January 11, 2018 - Kenneth Goodwin | Industry Solutions

Connect the Dots: Post-Trade Reporting as Part of Title VII of the Dodd-Frank Wall Street Reform Act

Summary

On February 23, 2012, the U.S. Commodity Futures Trading Commission (CFTC) adopted final rules regarding the internal business conduct of swap entities. The approved rules, detailed in CFTC 17 CFR Subpart F, impose sweeping record retention and production requirements for swap dealers (SD) and major swap participants (MSPs). Under these new rules, one of the most challenging aspects for both risk and compliance professionals is the work set surrounding the CFTC’s trade reconstruction requirements.  Trade reconstruction imposes a new standard on swap entities, requiring affected firms to produce a time-sequenced completed reconstruction of a swap trade within 72 hours as requested by the CFTC. Firms must be able to retain and produce the following categories of information and records:

  • Pre-trade data: Communication records on oral communications, email, instant messages, social media platforms, and other pertinent business documents.
  • Trade data
  • Post-trade data: Payments, amendments, collateral events, novation, valuations, expiry/maturity and terminations.

Fundamentals of Post-Trade Reporting

Swap dealers are required to create and keep daily records of all swaps executed, including documents where transaction information is originally recorded.  In order to reconstruct a swap trade, these records must be maintained on “write once, read many” (WORM) media and be searchable by transaction and counterparty. Trade execution and post-trade execution records include:

  • Reliable timing data for the initiation of the trade that would permit complete and accurate trade reconstruction.
  • A record of the date and time, to the nearest minute.
  • All terms of each swap, including payment or settlement instructions.
  • The trade ticket for each swap.
  • The unique swap identifier.
  • A record of the date and time of execution of each swap to the nearest minute.
  • The name of the counterparty, including its legal entity identification.
  • The date and time, to which agreement to which each swap is subject, including swap trading relationship documentation and credit support arrangements.
  • The price.
  • Fees or commissions and other expenses.

Key Regulatory Challenges and Solutions: Post-Trade Reporting

The section below provides examples of specific challenges that arise from post-trade reporting along with how native visual analytics address those challenges. Native visual analytics describes the process of running business analytics engines directly where the data resides and in a self-service manner. These capabilities are critical to enabling accurate and timely reporting that can connect the dots of trade lifecycle events.

Regulatory Challenge Enablement via Visual Analytics Capabilities
Portfolio Compression and Reconciliation Trading Books: Swap dealers are required to create and keep daily records of all swaps executed, including documentation and transaction information. The process of data compression is dependent upon the accuracy of when the trade was initiated, terms, fees, and other components. Depending on the complexity of the firm and whether that firm has multiple trading platforms, it could present dilemmas in overseeing trading repositories. The data makeup of swap deals are multifaceted: unstructured (legal parameters), structured (quantitative values), and often maintained in disparate systems. The data is also continuously amended as risk is reduced through whole or partial contract terminations and amendments (portfolio compression).  The real-time and historic analysis capabilities of native visual analytics is required to fully articulate what is happening across middle office, back office, risk management, collateral, and financial reporting functions.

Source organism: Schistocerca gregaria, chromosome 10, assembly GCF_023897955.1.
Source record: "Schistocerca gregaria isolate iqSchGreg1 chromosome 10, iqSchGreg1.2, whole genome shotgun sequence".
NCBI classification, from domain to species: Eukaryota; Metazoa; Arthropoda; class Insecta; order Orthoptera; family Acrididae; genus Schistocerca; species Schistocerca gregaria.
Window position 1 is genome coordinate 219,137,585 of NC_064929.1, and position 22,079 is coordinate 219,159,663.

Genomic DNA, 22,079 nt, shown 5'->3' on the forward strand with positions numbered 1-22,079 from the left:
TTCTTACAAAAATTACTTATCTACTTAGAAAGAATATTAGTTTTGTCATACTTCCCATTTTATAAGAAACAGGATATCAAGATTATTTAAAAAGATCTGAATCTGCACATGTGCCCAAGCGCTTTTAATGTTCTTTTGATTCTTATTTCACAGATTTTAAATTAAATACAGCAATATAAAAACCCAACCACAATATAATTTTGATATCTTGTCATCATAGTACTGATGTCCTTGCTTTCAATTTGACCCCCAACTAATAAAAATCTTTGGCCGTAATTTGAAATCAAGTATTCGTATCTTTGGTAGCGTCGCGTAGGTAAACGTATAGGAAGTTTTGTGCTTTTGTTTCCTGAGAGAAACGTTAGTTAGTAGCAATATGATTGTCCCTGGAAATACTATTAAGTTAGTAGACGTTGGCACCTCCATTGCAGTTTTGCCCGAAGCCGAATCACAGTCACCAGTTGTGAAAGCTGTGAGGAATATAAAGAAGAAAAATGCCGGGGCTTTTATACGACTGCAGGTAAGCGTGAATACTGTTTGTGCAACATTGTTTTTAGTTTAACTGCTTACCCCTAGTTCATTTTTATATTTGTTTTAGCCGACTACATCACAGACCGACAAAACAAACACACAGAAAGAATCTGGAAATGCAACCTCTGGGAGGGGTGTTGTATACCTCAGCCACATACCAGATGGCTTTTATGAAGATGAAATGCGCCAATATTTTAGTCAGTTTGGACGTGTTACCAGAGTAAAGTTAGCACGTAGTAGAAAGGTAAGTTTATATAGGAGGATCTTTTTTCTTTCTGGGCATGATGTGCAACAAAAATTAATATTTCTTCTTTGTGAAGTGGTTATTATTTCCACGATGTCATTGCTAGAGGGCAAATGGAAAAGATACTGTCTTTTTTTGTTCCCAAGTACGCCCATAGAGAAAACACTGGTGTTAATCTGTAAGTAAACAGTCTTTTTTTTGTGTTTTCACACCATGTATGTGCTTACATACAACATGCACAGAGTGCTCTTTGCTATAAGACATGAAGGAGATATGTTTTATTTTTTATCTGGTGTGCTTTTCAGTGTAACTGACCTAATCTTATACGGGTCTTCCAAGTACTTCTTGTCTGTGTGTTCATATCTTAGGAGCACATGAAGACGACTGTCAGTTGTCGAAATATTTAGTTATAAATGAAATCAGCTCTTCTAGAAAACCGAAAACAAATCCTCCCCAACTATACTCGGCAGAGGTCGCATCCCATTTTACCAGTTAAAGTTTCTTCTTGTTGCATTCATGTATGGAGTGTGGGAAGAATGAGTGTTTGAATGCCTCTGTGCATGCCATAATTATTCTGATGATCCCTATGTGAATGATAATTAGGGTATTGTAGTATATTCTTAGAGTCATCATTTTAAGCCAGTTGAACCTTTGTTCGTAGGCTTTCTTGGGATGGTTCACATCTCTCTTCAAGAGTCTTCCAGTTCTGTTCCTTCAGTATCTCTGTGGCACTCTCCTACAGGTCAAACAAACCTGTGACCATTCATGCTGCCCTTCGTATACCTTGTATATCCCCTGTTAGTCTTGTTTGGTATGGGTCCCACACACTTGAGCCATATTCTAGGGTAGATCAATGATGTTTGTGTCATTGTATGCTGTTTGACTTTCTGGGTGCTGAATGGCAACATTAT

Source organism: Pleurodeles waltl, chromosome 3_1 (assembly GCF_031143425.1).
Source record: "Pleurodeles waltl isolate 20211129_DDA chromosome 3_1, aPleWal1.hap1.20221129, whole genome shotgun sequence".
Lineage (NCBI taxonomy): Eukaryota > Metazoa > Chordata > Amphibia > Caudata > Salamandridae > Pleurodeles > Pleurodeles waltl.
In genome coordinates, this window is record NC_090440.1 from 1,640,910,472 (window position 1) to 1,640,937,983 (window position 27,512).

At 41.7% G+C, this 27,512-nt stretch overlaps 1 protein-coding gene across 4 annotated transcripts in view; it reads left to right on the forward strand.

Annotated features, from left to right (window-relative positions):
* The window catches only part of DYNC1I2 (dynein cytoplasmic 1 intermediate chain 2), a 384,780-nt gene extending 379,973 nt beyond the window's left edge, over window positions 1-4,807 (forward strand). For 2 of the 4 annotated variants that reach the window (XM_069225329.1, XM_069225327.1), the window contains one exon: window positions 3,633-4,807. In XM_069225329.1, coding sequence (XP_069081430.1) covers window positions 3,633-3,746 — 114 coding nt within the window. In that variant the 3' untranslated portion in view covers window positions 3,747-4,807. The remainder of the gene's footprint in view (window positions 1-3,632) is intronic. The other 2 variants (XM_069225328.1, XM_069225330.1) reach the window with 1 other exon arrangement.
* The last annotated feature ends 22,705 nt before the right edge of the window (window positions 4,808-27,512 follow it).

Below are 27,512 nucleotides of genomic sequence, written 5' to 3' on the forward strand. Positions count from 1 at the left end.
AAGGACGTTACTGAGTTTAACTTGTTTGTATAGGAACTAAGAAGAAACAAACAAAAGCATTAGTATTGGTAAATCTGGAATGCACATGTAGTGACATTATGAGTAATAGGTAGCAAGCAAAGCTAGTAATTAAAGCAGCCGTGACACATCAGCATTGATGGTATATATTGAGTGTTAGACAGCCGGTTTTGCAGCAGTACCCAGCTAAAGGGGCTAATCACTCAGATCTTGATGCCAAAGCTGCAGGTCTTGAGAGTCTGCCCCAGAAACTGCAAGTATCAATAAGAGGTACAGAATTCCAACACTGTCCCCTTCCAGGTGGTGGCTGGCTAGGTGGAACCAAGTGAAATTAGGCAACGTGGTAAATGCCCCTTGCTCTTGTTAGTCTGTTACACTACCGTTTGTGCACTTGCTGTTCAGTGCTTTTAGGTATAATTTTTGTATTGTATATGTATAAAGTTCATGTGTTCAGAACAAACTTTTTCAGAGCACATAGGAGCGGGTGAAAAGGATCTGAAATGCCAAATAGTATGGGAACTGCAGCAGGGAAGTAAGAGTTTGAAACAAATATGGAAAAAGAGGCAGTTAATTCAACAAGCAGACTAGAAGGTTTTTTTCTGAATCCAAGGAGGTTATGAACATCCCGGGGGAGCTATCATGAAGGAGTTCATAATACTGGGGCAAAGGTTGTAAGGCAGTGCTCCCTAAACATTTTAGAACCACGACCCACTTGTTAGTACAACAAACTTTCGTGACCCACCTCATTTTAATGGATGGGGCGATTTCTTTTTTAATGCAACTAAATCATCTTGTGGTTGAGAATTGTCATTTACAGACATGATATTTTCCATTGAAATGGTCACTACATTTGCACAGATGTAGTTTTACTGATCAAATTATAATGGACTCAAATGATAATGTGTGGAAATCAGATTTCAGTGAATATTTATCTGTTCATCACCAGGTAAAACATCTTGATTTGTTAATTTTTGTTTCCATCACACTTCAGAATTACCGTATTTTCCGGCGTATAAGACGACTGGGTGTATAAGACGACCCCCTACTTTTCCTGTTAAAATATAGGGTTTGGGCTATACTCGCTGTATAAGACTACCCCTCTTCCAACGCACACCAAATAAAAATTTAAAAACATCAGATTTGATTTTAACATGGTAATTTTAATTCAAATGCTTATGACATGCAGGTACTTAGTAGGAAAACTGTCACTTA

Trade Reconstruction: Firms would need to quickly access large volumes of information from multiple sources of structured and unstructured datasets. Record keeping, as it relates to trade reconstruction, is a massive connect-the-dots exercise. Native visual analytics provides the capabilities that enable the unstructured, structured, historical, and real-time pieces of complicated derivative trades to be pieced together. Self-service analytics with zero data movement is a holistic business intelligence solution that offers the multifunctional accessibility and transparency needed to address portfolio compression, reconciliation, and trade reconstruction challenges.

Native visual analytics unifies data discovery, business intelligence, and real-time visualization in a single, integrated platform. It provides users with direct access to big data (it runs natively on Apache Hadoop clusters to leverage its capabilities) through an intuitive and self-service interface. Referring to the examples above, a team can explore billions of rows of highly varied data, join views into interactive packages, and share that package with relevant colleagues to solve problems in a timely, secure, and collaborative way.


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